There are other issues too, such as what kind of markets there are for secondhand blue-light vehicles (and where), who’s allowed to use a blue-light vehicle, and whether they can be economically converted back to regular vans or not. Gil Kelly, operations director at Venson Automotive Solutions, which offers a whole host of vehicle solutions including fleet management and conversions, says there are more options than you might expect.

“Similar to other commercial fleets at de-fleet time there is always the possibility of recycling some of the equipment for fitting to replacement vehicles,” he reasons.

“Obviously, there is a need to ensure the equipment is still fit-for-purpose and will meet required regulations and legislation. There is a second-hand market for the vehicles, both in the UK and abroad, and some auction houses will host specific sales for the vehicles.”


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The ambulance sector is an area of focus for Fiat and its LWB Ducato


Cartwright’s Carter says his business doesn’t get involved much in the de-fleet process – “customers’ workshops tend to do this in-house” – but points to decent second-hand options such as the private UK ambulance market, including charities and where the NHS sub-contracts services to private businesses, plus overseas markets too.

He also believes there is no legislation to say who can take blue lights off, but given that, for instance, impersonating a police officer in a police car definitely is governed by serious laws, he hasn’t heard of blue-light de-fleet issues in terms of secondary users abusing the driving privileges that blue lights bestow.     

New trends

In such a well-established and regulated market – both in the detailed tendering that’s required by different services and regions, plus long-standing safety legislation – you might imagine innovation or change is slow or seldom.

But there are emerging trends. As carmakers move to increasing electrification for reasons of environmentally-driven legislation, customer demand and corporate responsibility, so too van makers are investigating the technology, despite current range issues and slightly different business uses and functional needs.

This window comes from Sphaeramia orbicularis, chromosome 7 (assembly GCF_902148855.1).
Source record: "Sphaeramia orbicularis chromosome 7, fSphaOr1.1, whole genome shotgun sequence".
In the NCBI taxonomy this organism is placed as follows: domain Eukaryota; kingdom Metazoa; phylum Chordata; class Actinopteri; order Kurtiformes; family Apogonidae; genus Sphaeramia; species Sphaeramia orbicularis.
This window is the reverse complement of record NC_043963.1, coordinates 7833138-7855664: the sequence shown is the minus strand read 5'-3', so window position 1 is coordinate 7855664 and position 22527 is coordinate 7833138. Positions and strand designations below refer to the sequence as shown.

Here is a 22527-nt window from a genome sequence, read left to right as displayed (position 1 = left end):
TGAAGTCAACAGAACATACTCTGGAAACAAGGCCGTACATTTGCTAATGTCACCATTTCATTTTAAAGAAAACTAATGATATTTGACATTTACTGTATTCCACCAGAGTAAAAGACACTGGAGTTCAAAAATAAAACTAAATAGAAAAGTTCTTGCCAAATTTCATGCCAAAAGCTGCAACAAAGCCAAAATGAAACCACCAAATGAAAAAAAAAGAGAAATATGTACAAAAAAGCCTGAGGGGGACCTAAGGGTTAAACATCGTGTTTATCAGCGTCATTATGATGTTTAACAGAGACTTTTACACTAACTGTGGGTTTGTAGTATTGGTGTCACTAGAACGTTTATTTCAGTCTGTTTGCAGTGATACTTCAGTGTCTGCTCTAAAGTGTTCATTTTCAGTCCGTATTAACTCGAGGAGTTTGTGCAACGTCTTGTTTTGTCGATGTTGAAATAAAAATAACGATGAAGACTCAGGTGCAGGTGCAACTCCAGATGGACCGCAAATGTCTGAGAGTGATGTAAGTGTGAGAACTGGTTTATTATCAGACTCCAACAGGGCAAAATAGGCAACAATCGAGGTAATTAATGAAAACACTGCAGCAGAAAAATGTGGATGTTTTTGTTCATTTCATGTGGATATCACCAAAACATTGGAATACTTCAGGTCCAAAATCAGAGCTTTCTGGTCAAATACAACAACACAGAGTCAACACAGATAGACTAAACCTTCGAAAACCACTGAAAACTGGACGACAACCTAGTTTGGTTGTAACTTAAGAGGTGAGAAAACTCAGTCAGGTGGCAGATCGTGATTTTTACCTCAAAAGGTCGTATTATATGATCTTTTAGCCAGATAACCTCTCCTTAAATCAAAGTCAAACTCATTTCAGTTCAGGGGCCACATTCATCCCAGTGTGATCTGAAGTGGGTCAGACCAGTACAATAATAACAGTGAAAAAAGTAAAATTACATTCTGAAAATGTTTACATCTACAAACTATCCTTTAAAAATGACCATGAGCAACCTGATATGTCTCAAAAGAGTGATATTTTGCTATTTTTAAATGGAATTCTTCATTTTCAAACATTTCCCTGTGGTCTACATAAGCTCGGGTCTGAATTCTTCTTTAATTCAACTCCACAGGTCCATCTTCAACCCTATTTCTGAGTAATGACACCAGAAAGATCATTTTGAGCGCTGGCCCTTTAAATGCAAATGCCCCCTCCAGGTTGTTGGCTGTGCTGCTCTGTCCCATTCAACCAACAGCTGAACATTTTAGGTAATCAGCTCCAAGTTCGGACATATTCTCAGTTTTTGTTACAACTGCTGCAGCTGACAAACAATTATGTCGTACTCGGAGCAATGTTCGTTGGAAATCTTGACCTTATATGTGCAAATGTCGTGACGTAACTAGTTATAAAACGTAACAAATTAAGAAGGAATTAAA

As Fiat Professional UK’s Chamberlain explains: “There is currently interest in electrification. This will need to be very specialised due to range anxiety because of the size and weight of an ambulance and of being able to power the internal systems required for the ambulance to operate at the scene and in transit.”

PSA’s Abbott agrees and adds: “We have already started trials around this area, particularly with an electric van trial for forensic use with one of the UK police forces.”

From a convertor perspective Venson’s Kelly sees different trends, but not necessarily all good ones, as he cautions: “[Some] manufacturers will try and ‘commoditise and standardise’ the conversions for the emergency service sector.

But using a cookie-cutter approach to conversions in this market will put the emergency service fleets into a strait jacket and remove the flexibility of bespoke conversions to suit the real operational needs of the vehicles and the fleet.”

Cartwright’s Carter also sees a trend of developing lighter ambulances for services like patient transfers, partly because it could unlock the use of drivers who don’t have licences to drive heavier (3.5t) vehicles.

Finally, and in a bit of good news for the sector, he reckons the NHS are using vans more where once they used cars, due to changes in response time targets, which involve not just being able to get to patients quickly but also treat them or get them to hospital quickly.

All in all then, there seems to be a lot of skill in the sector, a useful amount of choice as to who can deliver it, and plenty of work to pitch for.